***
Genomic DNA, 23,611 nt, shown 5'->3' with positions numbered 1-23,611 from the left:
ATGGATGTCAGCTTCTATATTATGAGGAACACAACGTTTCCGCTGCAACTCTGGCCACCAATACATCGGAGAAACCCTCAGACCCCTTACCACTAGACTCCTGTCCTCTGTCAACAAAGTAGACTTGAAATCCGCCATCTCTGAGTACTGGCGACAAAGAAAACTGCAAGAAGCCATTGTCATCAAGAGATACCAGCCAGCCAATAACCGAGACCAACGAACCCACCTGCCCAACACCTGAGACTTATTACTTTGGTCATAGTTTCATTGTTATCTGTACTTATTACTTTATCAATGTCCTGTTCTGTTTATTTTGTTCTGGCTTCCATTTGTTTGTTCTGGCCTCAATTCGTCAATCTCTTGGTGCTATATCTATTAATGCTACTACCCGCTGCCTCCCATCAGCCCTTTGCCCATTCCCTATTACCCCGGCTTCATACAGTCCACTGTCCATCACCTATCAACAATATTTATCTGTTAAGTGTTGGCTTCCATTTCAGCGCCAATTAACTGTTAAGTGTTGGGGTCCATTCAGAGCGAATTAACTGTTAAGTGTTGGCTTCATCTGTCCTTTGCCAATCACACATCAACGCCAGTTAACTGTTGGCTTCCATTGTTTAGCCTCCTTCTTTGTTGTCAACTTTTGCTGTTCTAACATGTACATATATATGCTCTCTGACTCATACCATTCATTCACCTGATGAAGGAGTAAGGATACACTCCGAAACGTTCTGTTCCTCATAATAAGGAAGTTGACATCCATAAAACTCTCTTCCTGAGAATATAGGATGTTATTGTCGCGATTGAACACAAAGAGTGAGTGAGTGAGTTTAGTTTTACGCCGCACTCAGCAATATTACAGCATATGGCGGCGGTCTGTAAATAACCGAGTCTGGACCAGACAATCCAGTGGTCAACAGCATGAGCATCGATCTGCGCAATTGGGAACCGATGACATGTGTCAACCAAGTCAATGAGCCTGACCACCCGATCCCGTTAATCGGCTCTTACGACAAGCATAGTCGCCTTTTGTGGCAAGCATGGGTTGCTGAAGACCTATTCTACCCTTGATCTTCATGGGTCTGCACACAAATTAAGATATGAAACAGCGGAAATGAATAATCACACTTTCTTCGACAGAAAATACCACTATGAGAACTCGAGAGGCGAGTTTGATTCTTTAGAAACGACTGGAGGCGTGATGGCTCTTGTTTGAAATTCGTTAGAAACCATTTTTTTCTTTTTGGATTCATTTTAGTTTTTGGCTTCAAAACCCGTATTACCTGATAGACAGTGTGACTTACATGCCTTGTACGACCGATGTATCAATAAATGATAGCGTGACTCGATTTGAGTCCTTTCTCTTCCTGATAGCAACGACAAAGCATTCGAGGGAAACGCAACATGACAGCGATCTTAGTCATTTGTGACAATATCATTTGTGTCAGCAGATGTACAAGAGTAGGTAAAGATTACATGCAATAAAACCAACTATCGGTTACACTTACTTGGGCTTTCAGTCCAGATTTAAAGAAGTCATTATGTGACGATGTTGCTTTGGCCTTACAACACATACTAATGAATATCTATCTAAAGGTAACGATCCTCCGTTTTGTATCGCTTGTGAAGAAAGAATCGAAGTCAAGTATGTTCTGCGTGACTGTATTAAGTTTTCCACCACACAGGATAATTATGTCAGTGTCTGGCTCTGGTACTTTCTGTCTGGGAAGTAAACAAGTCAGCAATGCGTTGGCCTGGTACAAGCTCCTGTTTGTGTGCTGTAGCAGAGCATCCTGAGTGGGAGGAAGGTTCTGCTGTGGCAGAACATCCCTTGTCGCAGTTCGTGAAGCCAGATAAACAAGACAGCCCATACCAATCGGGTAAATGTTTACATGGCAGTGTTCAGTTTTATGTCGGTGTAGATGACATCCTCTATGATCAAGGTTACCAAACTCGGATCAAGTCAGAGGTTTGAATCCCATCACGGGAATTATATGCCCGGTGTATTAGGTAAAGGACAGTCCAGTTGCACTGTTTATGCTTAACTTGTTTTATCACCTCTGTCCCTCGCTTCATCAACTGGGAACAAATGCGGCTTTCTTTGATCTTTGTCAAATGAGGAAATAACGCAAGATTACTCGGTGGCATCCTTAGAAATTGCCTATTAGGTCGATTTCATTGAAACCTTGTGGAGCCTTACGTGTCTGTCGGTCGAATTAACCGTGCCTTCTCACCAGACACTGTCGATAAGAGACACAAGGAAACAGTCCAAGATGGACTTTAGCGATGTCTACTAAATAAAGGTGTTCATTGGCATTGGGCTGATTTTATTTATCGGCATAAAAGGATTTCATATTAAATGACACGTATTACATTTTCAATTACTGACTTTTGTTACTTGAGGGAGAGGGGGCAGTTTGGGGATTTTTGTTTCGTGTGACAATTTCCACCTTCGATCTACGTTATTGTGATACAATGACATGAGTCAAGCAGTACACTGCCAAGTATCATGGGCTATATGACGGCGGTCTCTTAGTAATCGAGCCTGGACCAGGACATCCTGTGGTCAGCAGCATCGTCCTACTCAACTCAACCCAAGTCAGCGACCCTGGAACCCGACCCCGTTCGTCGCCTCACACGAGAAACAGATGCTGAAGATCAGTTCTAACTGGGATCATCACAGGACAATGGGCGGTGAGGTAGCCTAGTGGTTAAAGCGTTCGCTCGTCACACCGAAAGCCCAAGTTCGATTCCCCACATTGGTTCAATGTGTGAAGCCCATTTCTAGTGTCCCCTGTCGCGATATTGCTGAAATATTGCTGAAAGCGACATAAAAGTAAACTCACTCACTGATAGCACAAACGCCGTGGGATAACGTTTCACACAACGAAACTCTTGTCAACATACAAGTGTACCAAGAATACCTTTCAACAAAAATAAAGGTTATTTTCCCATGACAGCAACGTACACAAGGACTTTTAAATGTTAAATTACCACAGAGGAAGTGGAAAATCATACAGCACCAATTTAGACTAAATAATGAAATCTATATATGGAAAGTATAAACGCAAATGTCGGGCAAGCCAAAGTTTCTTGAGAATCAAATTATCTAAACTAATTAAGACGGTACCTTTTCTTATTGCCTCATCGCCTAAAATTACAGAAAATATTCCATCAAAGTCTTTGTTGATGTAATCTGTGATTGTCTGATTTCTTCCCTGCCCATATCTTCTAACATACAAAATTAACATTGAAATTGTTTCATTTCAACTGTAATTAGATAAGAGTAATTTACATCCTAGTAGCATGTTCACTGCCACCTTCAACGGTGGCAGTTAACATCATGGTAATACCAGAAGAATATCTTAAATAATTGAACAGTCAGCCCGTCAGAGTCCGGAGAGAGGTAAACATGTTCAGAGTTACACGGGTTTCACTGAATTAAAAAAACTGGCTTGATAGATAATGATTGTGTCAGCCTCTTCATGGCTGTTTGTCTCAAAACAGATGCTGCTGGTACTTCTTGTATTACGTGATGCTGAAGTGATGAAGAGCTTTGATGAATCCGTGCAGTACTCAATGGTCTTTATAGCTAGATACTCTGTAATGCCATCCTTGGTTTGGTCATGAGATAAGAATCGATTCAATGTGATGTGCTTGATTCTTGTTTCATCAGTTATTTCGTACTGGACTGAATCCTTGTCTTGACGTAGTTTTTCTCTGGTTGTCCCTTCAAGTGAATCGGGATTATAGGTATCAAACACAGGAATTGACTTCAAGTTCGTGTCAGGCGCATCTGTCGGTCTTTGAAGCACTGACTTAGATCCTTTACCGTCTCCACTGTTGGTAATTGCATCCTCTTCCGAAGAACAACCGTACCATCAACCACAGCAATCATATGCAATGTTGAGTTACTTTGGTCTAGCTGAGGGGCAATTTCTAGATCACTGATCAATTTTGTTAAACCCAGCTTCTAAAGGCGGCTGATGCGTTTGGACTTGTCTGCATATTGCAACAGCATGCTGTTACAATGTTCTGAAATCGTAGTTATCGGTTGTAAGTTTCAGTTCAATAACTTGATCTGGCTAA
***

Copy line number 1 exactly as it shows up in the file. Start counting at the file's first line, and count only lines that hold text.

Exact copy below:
Genomic DNA, 23,611 nt, shown 5'->3' with positions numbered 1-23,611 from the left: